HIV

Sex Workers’ Rights are Human Rights

One group that participated actively in the march and which is represented in conference sessions as well as at the conference’s Global Village is sex workers. During Sunday night’s opening session a group gathered under the red umbrellas that symbolize the sex workers’ movement shouted “sex workers’ rights are human rights” and demanded “decriminalize sex work, now.” Over the past few days commercial sex workers have spoken about their experiences advocating for greater attention to human rights in the context of HIV/AIDS within Global Village meetings. 

Criminalization of sex work(ers): The human rights case for law reform

This case study from 2005 by the Canadian HIV/AIDS Legal Network explores sex work related laws and argues for reform of provisions related to sex work in the Criminal Code which undermine sex workers’ ability to realise their human rights.

Protection against sexually transmitted diseases by granting sex workers in Thailand the choice of using the male or female condom: results from a randomized controlled trial

An article in AIDS 1998, 12:1851–1859.

Background: The male condom is the most effective barrier method available for protection against sexually transmitted diseases (STDs), including HIV infection. There is an urgent need to develop and evaluate other prevention methods, such as the female condom. This study estimated the additional protection against STDs offered to sex workers by giving them the option of using the female condom when clients refused to use a male condom.

Prevalence of HIV and STIs and Associated Risk Factors Among Female Sex Workers in Guangdong Province, China

An article in the J Acquir Immune Defic Syndr Volume 53, Supplement 1, February 1, 2010.

Understanding the Dynamics of Condom Use Among Female Sex Workers in China

Article in Sexually Transmitted Diseases, Volume 36, Number 3, March 2009.

Sex work and HIV: China

This short UNAIDS factsheet explores HIV in relation to sex work in China. It provides information on:

  • The profile of the sex industry in China
  • Migration and displacement
  • The clients of sex workers
  • Sex work and the law
  • Stigma and discrimination
  • Violence
  • Drug use
  • HIV programming

Prevalence of HIV Infection and Predictors for Syphilis Infection among Female Sex Workers in Southern China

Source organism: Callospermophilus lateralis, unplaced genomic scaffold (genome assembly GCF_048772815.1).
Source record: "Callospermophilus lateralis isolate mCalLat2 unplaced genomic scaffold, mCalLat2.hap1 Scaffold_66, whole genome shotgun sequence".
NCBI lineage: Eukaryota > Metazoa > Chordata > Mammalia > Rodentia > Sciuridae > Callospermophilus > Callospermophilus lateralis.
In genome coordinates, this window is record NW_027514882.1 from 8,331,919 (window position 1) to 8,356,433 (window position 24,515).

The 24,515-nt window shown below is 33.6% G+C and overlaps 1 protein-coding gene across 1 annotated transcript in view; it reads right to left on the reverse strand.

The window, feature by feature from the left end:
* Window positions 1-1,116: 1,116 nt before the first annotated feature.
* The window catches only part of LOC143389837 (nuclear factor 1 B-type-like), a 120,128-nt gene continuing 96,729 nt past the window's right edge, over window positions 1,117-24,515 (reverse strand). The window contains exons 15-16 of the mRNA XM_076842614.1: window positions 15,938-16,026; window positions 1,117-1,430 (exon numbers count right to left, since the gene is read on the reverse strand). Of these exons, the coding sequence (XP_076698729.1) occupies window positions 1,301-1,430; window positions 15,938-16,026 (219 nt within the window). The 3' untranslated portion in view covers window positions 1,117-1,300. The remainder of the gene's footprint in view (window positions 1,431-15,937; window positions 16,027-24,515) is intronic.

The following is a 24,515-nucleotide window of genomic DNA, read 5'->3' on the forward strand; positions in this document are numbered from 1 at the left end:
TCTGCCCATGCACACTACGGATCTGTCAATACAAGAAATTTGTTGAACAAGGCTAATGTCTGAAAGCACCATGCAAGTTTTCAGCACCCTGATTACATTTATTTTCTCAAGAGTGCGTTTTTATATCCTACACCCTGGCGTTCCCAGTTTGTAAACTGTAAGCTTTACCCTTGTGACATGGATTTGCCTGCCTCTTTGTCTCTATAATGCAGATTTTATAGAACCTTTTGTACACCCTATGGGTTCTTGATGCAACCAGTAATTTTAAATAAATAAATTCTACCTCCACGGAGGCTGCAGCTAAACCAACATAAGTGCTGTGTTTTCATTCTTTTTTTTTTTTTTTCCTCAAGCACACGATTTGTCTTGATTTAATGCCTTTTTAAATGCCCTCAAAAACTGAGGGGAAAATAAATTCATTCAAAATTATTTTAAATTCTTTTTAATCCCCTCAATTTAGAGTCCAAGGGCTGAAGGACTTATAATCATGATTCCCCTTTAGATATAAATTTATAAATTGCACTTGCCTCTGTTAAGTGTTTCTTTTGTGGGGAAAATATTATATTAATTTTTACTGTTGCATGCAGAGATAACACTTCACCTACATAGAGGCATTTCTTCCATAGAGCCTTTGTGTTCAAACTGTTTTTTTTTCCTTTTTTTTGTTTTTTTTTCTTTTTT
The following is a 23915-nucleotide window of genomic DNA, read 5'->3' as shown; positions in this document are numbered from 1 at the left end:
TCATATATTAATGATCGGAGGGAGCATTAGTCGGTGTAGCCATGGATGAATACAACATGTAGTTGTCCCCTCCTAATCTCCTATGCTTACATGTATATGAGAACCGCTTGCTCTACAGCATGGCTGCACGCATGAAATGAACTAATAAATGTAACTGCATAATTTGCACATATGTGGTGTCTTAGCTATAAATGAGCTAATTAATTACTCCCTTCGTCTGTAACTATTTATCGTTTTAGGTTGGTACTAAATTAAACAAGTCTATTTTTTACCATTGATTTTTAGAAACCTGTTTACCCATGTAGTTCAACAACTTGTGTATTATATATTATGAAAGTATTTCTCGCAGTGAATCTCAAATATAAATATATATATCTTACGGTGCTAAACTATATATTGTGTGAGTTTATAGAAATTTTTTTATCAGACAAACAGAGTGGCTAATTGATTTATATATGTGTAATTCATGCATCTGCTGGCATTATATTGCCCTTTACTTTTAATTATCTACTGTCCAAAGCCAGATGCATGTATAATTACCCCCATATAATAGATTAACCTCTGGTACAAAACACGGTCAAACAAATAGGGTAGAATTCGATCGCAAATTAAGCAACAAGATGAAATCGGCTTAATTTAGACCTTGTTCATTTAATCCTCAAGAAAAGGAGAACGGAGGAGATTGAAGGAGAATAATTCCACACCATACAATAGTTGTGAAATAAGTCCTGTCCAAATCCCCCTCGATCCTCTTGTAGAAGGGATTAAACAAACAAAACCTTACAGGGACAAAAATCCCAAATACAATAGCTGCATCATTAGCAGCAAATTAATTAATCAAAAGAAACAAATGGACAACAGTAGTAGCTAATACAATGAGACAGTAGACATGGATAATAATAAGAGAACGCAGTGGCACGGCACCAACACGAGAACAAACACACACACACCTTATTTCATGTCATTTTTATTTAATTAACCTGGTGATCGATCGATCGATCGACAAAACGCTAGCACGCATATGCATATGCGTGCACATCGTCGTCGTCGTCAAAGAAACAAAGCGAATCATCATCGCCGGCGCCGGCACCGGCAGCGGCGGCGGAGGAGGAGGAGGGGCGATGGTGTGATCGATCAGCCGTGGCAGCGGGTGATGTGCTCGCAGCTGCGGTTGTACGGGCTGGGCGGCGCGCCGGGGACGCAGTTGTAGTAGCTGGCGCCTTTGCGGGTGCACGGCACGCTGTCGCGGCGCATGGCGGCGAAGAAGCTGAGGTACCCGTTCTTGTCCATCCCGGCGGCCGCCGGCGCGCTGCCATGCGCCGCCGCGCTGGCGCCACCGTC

An article in the Southeast Asian J Trop Med Public Health, 2009 March; 40(2): 263–272.

Sex workers: limited access to healthcare

Sex workers constitute a heterogeneous group possessing a combination of vulnerability factors such as geographical instability, forced migration, substance addiction and lack of legal residence permit. Access to healthcare for sex workers depends on the laws governing the sex market and on migration policies in force in the host country. In this article, we review different European health strategies established for sex workers, and present preliminary results of a pilot study conducted among 50 sex workers working on the streets in Lausanne.

Occupational health and safety among commercial sex workers

Review : Ross, Crisp, Månsson and Hawkes have published “Occupational Health and Safety Among Commercial Sex Workers” in the latest ‘online first’ edition of the Scandinavian Journal of Work Environment and Health. At first look the article  appears to be a welcome contribution to efforts to place sex work within the realm of labour and outside what the piece itself terms “moral discourses that ignore, devalue, or condemn commercial sex workers” (page 1). However it also disappoints in fundamental respects. Its contribution to strategies for improving sex worker OHS is limited and the suggestions for legal reform seem to betray the authors’ ambivalence about the existence of the industry itself.

HIV, syphilis, hepatitis C and risk behaviours among commercial sex male clients in Sichuan province, China

An article in Sex Transm Infect 2010;86:559e564. doi:10.1136/sti.2009.041731.

Objectives Commercial sex male clients (CSMC) are at risk of sexually transmitted infections (STI) including HIV. This study reports the prevalence of HIV, syphilis and hepatitis C virus (HCV), a history of STI and HIV-related risk behaviours in a sample of 600 CSMC in three urban areas in Sichuan province, China. The risk factors for prevalent syphilis infection are also examined.

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